According to the Charities Aid Foundation’s latest report, around £9.7bn was given to good causes in the UK in 2016, and more than half of those people who donated money gifts reported using Gift Aid.
Gift Aid, then, is a crucial facilitator for charities, but it is also an important income tax relief for individuals giving to charity.
However, there are other tax reliefs available to donors which should not be overlooked.
HMRC’s provisional charity tax relief statistics show the amount of higher and additional rate tax relief claimed by individuals on their Gift Aid donations in 2016-17 was £520m.
The Gift Aid tax repayments claimed by charities totalled £1.28bn.
By contrast, the tax relief for individuals on the gift of shares and property was only £70m.
This is despite the fact that, unlike Gift Aid, the relief for individuals can be up to 45% where an individual is an additional rate taxpayer.
Since 6 April 2000, individuals have been able to claim income tax relief at their marginal rate on gifts to charities of certain qualifying shares, securities and other investments.
This was extended from 6 April 2002 to include gifts of land or buildings.
The relief is available where shares or land are given or sold at less than market value to a charity.
The relief reduces an individual’s income tax liability and is in addition to the exemptions from capital gains tax and inheritance tax that apply to the gift of assets to charity.
Unlike Gift Aid, the full benefit of the reduction in income tax is received by the donor.
A similar relief from corporation tax is available to companies giving qualifying shares or land to charity.
There are of course several parameters, protocols and limitations which must be taken into account but, faced with the choice of giving cash, shares or property to a charity, the latter two have become attractive, if little-utilised, options.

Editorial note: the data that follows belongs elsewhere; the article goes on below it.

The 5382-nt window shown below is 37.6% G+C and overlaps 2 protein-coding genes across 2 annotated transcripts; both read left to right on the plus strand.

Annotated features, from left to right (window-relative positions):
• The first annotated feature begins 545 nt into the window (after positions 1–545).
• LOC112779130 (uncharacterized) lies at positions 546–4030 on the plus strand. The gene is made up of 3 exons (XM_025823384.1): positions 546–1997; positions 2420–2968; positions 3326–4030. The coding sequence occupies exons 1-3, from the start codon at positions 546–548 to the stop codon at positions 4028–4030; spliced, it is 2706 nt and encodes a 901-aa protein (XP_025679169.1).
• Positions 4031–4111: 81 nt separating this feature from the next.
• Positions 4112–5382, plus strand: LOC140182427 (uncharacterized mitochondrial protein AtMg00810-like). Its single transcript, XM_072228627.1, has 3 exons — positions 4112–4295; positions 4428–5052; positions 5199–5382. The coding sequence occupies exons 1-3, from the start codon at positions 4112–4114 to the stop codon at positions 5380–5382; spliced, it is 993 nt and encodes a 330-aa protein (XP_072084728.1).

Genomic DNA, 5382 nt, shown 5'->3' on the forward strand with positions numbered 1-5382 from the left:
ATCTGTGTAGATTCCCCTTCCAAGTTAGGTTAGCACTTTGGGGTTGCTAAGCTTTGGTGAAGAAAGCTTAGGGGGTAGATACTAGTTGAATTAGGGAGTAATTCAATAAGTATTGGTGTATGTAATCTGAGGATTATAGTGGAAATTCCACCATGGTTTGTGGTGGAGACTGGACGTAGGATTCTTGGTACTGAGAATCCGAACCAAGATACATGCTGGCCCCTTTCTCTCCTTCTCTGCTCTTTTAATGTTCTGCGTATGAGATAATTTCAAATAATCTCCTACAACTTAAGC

However, it is important to note that, unlike Gift Aid, the donation of property and shares do not entitle a charity to claim a repayment of tax and, correspondingly, isn’t marketed by charities in the same way.
There are, therefore, several options open to support lifetime giving, but recent rule changes have also further encouraged legacy giving.
Charities’ income from legacies topped £2.5bn in 2017, rising 39% in five years.
To some extent this has mirrored the introduction by former Chancellor George Osborne of new inheritance tax (IHT) rules for charitable gifts in 2011.
In simplified terms, the new rules, which came into force in 2012, provide a 10% IHT discount for a 10% charitable gift.
That is not to say, though, that the relief is a panacea used to lower tax and simultaneously increase the net residue of an estate for beneficiaries.
Essentially, the IHT saving made will largely pay for a charitable donation, meaning that those taking advantage of the offer will likely be those who are already considering some level of philanthropy.
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